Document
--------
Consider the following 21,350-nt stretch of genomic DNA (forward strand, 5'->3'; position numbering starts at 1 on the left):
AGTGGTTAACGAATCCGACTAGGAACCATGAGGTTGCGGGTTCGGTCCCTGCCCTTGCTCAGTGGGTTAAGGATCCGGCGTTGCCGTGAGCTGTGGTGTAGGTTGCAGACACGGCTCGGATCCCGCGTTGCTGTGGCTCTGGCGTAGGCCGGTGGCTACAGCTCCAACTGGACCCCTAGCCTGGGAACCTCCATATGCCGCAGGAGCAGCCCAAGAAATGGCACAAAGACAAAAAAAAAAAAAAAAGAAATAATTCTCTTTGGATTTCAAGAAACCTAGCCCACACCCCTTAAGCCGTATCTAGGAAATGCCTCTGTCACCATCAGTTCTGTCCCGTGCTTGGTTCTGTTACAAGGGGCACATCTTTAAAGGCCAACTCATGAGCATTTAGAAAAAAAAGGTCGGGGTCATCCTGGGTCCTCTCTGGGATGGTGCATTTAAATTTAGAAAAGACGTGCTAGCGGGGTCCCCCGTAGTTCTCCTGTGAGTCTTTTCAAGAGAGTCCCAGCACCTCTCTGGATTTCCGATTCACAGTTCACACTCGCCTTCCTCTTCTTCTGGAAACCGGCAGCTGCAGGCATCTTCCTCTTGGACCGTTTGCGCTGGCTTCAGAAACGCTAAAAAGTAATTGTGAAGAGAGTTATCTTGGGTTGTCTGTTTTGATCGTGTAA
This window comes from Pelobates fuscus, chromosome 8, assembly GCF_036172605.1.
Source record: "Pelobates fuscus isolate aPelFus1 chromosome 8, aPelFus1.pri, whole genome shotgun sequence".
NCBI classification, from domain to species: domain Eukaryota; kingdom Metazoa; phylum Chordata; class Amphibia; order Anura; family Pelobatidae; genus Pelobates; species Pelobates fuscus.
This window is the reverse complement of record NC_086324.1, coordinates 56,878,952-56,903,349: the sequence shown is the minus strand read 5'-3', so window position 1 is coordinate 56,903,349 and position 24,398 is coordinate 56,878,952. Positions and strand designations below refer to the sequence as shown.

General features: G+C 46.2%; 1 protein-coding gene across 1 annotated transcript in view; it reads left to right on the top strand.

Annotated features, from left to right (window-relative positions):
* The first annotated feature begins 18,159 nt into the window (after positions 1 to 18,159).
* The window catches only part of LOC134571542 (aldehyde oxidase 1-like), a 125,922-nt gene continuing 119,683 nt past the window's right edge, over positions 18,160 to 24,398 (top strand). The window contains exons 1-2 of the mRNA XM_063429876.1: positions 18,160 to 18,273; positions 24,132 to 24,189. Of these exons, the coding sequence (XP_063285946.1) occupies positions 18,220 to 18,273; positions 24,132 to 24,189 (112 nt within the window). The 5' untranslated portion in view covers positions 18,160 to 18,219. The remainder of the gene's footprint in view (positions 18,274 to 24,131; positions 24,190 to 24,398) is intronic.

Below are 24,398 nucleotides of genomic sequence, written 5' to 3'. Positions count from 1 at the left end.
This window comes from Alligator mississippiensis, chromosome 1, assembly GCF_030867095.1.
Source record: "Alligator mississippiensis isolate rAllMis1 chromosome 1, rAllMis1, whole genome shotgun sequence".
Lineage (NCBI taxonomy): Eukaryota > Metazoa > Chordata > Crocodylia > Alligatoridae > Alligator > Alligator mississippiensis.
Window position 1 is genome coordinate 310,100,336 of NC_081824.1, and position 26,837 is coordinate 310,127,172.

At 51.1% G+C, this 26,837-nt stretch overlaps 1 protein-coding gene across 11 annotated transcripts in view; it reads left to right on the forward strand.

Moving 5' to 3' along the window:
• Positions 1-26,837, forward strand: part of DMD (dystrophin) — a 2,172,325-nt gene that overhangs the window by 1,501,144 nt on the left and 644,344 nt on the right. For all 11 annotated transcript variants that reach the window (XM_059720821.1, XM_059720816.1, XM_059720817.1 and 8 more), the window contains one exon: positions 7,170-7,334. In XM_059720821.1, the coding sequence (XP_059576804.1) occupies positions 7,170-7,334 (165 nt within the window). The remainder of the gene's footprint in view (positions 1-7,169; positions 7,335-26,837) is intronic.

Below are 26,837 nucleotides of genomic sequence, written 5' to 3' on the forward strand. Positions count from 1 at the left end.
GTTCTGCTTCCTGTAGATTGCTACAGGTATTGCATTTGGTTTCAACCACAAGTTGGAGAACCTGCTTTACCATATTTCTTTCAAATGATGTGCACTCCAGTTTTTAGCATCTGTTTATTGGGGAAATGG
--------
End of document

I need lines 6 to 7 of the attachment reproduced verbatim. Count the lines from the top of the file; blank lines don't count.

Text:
This window is the reverse complement of record NC_086324.1, coordinates 56,878,952-56,903,349: the sequence shown is the minus strand read 5'-3', so window position 1 is coordinate 56,903,349 and position 24,398 is coordinate 56,878,952. Positions and strand designations below refer to the sequence as shown.

General features: G+C 46.2%; 1 protein-coding gene across 1 annotated transcript in view; it reads left to right on the top strand.